Director: Saravanan Rajendran
Cast: Madhampatty Rangaraj, Shweta Tripathi, RJ Vigneshkanth
What’s with Tamil romances that have the men resorting to offensively cozy terms of address for the women they like a minute after they meet? While some films do stick with the respectful plural, thoughtfully and consistently written into dialogues till the moment of reckoning, others swiftly lapse into more intimate expressions right during the second date, bypassing a whole relationship phase. In one of the year’s first few releases Dev, Karthi, who plays a travel and adventure junkie falls in love with a woman faster than a speeding bullet. His Lois is a self-assured entrepreneur who radiates power. And for a brief while, she seems out of reach to a love-sick Dev. But no professional and other credentials of brilliance can match the sheen of being a film’s male lead, and by that sheer virtue, the inevitable happens. Several dates in though, Karthi as Dev is still seen wrestling with terms of address, vacillating between the formal and informal – it’s almost cute to watch and one of the better moments in the film.
In Mehandi Circus, the male lead Jeeva (Madhampatty Rangaraj) pulls up his bike startlingly close to the woman he’d seen only from a distance, to address her in a way that certain filmmakers seem to consider intimate. It perhaps is – uncomfortably so. In hindsight though, it may point to a larger phenomenon: the distinct hierarchy that separates and governs the relationship between a man and a woman in Tamil cinema. It even paves way for some inadvertent humour, albeit on the darker side: In Thadam, a woman police officer played by actress Vidya Pradeep addresses a criminal in her custody – Arun Vijay (evidently, the hero) – in respectful terms even as her male colleagues don’t quite bother with it.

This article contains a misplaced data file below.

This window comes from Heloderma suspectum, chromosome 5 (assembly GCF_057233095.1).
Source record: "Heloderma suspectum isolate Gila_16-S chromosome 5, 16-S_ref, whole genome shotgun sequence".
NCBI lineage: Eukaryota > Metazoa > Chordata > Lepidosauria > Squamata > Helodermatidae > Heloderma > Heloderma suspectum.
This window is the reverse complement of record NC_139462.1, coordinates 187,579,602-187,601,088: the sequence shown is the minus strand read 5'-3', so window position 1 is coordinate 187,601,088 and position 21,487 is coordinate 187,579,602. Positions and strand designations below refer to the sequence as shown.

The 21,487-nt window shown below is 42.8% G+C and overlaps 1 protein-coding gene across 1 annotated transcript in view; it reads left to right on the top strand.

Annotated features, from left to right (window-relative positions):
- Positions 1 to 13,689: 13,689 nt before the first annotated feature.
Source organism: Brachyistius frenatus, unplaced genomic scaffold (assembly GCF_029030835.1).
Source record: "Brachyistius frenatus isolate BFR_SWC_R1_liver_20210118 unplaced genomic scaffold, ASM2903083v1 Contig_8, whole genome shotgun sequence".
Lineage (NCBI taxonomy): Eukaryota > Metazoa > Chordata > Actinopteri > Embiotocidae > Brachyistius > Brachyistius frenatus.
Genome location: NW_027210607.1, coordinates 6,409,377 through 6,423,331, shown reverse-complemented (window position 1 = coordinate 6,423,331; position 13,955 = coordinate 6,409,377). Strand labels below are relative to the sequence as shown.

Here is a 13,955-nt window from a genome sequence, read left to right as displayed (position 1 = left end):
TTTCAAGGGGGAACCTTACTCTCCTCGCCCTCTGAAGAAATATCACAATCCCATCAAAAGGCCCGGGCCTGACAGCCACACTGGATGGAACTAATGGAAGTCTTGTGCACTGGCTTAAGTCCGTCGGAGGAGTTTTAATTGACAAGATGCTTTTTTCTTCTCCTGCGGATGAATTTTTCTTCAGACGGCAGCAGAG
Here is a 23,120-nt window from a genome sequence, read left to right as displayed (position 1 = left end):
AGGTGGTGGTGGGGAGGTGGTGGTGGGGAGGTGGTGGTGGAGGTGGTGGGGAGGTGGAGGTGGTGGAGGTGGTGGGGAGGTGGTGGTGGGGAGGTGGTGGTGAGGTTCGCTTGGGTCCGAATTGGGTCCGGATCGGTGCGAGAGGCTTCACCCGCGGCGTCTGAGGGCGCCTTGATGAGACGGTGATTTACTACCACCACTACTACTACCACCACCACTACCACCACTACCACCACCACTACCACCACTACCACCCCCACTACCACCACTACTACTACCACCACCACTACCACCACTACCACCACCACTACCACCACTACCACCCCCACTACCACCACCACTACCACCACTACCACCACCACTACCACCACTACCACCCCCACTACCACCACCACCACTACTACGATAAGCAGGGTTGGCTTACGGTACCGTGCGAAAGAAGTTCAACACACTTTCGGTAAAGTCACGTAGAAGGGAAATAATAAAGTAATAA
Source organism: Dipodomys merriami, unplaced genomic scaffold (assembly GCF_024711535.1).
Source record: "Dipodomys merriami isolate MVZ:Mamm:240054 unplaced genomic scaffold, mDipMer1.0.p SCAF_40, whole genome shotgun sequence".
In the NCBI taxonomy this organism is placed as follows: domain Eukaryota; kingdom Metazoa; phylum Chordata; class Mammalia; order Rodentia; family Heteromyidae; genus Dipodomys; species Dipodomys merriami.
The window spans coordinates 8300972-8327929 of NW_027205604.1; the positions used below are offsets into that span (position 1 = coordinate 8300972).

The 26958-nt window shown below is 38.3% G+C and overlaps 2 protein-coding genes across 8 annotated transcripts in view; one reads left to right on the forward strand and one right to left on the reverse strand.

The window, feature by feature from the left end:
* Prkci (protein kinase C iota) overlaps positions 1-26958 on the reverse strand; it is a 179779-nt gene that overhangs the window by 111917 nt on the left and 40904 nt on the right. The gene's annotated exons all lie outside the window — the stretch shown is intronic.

Mehandi Circus opens in the future: a young woman from the Northern parts of the country arrives in a Tamil village on a mission – to find her mother’s estranged lover. Much of the film is devoted to the past where the romance is set in. Some Ilaiyaraaja music and questionable methods of wooing later, Jeeva, who hails from a powerful local family, and Mehandi (Shweta Tripathi), the daughter of a travelling circus owner, fall in love – against the backdrop of Sean Roldan’s lovely score.
While Mehandi Circus at first sounds like a tongue-in-cheek reference to the pomp, show and cultural rigour that surrounds any wedding, it is, instead, an earnest attempt at a melancholic romance. Inadvertently though, it also circles back to make a commentary on the institution it deifies and projects as a culmination of any and all love. It’s this muddled thought that pervades the whole film which seems to draw heavily on Gabriel García Márquez’s novel about rediscovering and reuniting with love at twilight. Only, the character arcs, the relationships, and even the ‘twists’ in the film are too conventional, and the tale in itself lacks the nuances that comes with experiencing something as whimsical first hand, or even being acquainted with works that mirror reality. And hence, the occurrences in the film remain unimaginative recreations of what we have already seen: a couple who are torn apart by circumstances – in this case, class, caste and accompanying evils – find each other again as they near the end of their lives, neither of them shown to have experienced any pleasure whatsoever until then. Hers, a musical patchwork of Ilaiyaraaja songs tiding over an unhappy marital life and his, a drunk quest in pursuit of lost love, long beard in tow.
The Mehandi Circus review is a Silverscreen original article. It was not paid for or commissioned by anyone associated with the movie. Silverscreen.in and its writers do not have any commercial relationship with movies that are reviewed on the site.